In The Constitution of Liberty Hayek had added a famous appendix explaining "why I am not a conservative". His objection was that "by its very nature it cannot offer an alternative to the direction in which we are moving". Joseph shocked and angered many by developing the insight in 1975, suggesting that the problem was that Conservatives hadn't been conservative: "it was only in April 1974 that I was converted to Conservatism. (I had thought that I was a Conservative but I now see that I was not really one at all.)" One might easily see this as the moment the Thatcherites caught up with Hayek and began consciously to offer a new kind of Conservatism, redefining the party creed as radical in purpose. There is a story to similar effect, beloved of biographers and documentary makers and perhaps a little too perfect to be actually true, that as Leader of the Opposition MT once cut short a presentation by a leftish member of the Conservative Research Department by fetching out a copy of The Constitution of Liberty from her bag and slamming it down on the table, declaring "this is what we believe".
There are indeed echoes of The Constitution of Liberty in MT's thinking. The book gave centrality to the rule of law, the exclusion of the arbitrary and the personal in favour of the open and equal application of rules. But Hayek had no copyright over that idea. The Oxford jurist A.V. Dicey gave the concept currency in Britain generations before - and MT knew her Dicey far better than her Hayek. Whether she ever really slammed his book on the table, MT was not in plain fact a Hayekian, and certainly never a slavish follower of any thinker.
How then does one assess his role? While there is no reason to doubt Hayek's emblematic significance to the Thatcherites in their search for new roots, it was as a political and economic philosopher that he mattered, not as an economist. And The Road to Serfdom counted for more than The Constitution of Liberty, the critique of socialism more than the vision of a pared-down liberal state. A sobering indication of this can be found in an early prospectus for the CPS circulated by Keith Joseph to possible donors in June 1975. Reassuring them that the "purpose of the Centre will be practicable [sic]", it went on: "There will be no attempt to propose policies such as denationalisation that are not politically feasible". Only when Ralph Harris protested at the "blinkered vision" of the passage was this colossal hostage to fortune dropped.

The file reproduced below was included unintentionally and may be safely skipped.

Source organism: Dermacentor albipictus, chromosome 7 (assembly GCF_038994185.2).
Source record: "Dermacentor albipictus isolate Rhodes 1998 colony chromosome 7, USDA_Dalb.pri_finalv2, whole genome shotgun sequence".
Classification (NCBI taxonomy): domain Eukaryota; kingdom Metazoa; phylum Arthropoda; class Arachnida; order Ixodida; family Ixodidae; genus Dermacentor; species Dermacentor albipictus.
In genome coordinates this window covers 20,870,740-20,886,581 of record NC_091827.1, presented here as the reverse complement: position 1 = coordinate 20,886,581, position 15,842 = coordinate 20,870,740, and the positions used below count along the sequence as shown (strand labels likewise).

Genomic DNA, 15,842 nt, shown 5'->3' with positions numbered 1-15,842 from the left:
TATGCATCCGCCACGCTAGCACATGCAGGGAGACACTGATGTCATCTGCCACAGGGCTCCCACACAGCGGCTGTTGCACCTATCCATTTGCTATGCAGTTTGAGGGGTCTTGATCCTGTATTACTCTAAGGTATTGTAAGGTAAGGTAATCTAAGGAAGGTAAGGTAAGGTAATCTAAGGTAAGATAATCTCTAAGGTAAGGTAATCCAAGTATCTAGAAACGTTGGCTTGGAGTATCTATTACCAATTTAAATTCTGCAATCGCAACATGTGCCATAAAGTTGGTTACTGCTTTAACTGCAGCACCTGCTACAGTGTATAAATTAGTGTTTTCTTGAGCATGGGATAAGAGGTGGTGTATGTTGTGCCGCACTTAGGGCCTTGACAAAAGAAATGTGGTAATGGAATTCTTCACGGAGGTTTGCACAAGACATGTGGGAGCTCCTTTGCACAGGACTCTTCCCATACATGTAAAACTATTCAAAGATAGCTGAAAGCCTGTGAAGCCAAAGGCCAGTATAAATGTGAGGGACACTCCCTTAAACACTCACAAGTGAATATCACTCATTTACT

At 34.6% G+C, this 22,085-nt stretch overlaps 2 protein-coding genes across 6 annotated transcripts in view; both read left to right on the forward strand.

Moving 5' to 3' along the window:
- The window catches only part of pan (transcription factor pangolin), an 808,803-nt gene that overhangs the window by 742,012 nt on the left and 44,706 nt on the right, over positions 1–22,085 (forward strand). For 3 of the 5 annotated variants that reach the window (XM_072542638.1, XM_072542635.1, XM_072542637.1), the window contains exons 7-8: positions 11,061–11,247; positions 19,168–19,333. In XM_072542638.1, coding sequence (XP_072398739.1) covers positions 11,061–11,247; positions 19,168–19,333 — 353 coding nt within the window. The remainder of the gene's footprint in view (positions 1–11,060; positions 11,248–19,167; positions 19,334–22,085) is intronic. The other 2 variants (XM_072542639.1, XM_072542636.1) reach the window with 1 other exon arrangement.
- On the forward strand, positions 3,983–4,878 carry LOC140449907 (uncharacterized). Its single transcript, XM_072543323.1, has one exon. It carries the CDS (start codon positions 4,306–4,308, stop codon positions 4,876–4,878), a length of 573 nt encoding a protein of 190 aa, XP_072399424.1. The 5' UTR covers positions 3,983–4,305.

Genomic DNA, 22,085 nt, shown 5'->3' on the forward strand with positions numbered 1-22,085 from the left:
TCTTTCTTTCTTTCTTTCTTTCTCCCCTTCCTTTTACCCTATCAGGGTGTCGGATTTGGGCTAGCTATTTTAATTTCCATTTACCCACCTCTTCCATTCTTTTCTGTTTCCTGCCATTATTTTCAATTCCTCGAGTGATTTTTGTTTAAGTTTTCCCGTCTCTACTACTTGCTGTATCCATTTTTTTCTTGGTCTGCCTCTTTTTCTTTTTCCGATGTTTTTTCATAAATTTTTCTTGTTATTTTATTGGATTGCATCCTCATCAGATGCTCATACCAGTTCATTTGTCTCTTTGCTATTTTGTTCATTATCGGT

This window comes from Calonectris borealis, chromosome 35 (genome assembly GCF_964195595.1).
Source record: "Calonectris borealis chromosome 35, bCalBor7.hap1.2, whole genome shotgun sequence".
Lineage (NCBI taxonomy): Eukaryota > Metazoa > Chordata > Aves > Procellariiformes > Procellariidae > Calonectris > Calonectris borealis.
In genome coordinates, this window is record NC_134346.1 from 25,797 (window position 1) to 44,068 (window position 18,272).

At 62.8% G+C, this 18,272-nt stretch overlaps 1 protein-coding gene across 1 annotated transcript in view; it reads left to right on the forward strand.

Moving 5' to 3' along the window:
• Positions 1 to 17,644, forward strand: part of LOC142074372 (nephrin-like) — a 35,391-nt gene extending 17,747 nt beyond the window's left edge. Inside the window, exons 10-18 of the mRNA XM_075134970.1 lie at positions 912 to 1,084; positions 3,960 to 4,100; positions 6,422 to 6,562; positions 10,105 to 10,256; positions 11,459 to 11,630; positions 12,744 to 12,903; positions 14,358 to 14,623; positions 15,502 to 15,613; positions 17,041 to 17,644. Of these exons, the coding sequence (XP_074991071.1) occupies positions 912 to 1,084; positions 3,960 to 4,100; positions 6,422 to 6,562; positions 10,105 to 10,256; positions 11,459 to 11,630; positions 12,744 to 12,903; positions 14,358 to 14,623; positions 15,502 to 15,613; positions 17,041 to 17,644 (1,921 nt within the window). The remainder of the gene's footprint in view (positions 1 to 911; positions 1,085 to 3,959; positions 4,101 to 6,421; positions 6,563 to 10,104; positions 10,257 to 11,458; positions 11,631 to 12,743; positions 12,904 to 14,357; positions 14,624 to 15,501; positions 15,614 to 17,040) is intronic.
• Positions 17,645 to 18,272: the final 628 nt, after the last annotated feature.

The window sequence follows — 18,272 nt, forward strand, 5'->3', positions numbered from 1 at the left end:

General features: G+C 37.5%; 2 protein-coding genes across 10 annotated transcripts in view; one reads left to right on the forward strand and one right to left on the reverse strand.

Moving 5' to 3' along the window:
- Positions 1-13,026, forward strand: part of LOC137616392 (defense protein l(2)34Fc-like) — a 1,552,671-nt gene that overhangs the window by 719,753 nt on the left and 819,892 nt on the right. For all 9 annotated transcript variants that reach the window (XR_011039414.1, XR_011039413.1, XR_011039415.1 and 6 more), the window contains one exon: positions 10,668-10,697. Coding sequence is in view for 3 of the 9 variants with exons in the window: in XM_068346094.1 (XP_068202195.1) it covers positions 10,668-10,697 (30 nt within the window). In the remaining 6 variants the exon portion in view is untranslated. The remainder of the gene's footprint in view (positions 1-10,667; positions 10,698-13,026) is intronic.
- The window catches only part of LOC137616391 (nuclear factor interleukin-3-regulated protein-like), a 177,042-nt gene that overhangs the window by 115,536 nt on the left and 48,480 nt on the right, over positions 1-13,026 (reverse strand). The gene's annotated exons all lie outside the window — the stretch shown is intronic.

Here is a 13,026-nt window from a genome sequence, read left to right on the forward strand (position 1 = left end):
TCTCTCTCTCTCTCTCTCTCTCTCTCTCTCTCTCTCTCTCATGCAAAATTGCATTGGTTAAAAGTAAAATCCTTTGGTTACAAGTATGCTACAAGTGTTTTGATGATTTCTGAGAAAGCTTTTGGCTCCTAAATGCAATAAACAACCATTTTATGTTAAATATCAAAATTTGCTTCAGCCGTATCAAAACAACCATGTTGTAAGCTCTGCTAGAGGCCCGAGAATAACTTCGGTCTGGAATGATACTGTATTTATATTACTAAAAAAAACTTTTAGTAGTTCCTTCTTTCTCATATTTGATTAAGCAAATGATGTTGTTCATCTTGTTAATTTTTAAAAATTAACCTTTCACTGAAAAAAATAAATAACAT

The private files bring out the nature of Hayek's influence and its limitations very well. The IEA had been for many years Hayek's chief support in the UK, patient advocates and allies of the man and the economic liberal cause. We publish here a selection from its correspondence with Joseph and Hayek, tracing particularly its role in the formation of the CPS as well as bringing Hayek into contact with Conservative leaders. Documents from Hayek's own papers complement the series.
The files show Hayek in one vital respect at odds with the new Conservatism: he was not a monetarist in the manner, say, of Milton Friedman. Indeed Hayek's distance from Friedman and from modern economics as a whole is one of the most striking features of the correspondence, set out for example in a letter he wrote to Arthur Seldon in May 1985: